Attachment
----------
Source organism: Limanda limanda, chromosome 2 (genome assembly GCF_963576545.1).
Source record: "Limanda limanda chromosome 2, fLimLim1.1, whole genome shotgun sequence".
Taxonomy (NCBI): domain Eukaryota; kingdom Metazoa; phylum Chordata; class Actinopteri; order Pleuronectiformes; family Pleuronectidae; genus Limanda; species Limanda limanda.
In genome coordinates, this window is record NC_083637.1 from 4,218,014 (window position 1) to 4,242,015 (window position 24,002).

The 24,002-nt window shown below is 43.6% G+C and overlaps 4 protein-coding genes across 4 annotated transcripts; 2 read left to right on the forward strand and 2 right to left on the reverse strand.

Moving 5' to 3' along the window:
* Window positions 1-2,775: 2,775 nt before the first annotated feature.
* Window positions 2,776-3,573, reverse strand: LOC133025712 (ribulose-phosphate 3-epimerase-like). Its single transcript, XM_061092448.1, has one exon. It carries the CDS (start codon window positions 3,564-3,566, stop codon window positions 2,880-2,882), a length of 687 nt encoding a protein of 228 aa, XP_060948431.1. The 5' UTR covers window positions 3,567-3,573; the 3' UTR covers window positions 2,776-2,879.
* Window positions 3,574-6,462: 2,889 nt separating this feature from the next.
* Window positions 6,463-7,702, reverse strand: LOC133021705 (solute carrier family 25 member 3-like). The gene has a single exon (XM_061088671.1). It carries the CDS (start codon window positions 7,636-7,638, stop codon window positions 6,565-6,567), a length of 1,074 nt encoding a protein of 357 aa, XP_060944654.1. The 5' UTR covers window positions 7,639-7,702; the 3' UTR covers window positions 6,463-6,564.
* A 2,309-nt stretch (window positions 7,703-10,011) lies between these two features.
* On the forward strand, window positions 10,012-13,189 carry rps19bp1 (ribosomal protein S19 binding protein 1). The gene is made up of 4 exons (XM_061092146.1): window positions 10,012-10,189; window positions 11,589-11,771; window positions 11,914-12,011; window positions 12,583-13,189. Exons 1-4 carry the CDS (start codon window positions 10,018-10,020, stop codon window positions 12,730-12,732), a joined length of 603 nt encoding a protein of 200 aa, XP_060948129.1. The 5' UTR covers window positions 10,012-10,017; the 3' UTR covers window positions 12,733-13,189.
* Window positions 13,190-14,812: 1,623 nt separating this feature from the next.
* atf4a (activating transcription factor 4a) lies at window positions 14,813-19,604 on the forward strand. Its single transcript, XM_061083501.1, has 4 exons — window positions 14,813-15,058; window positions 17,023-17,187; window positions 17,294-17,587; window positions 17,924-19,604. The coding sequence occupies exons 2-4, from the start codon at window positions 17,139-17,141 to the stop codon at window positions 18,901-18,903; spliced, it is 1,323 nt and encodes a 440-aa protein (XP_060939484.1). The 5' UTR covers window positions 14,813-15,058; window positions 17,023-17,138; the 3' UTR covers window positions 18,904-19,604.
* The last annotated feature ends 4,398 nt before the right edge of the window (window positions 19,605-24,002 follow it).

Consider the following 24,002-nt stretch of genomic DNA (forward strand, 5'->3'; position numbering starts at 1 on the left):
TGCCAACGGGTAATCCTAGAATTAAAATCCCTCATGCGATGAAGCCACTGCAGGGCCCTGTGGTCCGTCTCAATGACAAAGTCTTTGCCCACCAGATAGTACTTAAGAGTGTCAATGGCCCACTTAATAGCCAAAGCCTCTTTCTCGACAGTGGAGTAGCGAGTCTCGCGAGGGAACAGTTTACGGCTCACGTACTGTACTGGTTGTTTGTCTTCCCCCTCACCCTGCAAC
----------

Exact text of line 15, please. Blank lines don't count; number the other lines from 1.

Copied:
* The last annotated feature ends 4,398 nt before the right edge of the window (window positions 19,605-24,002 follow it).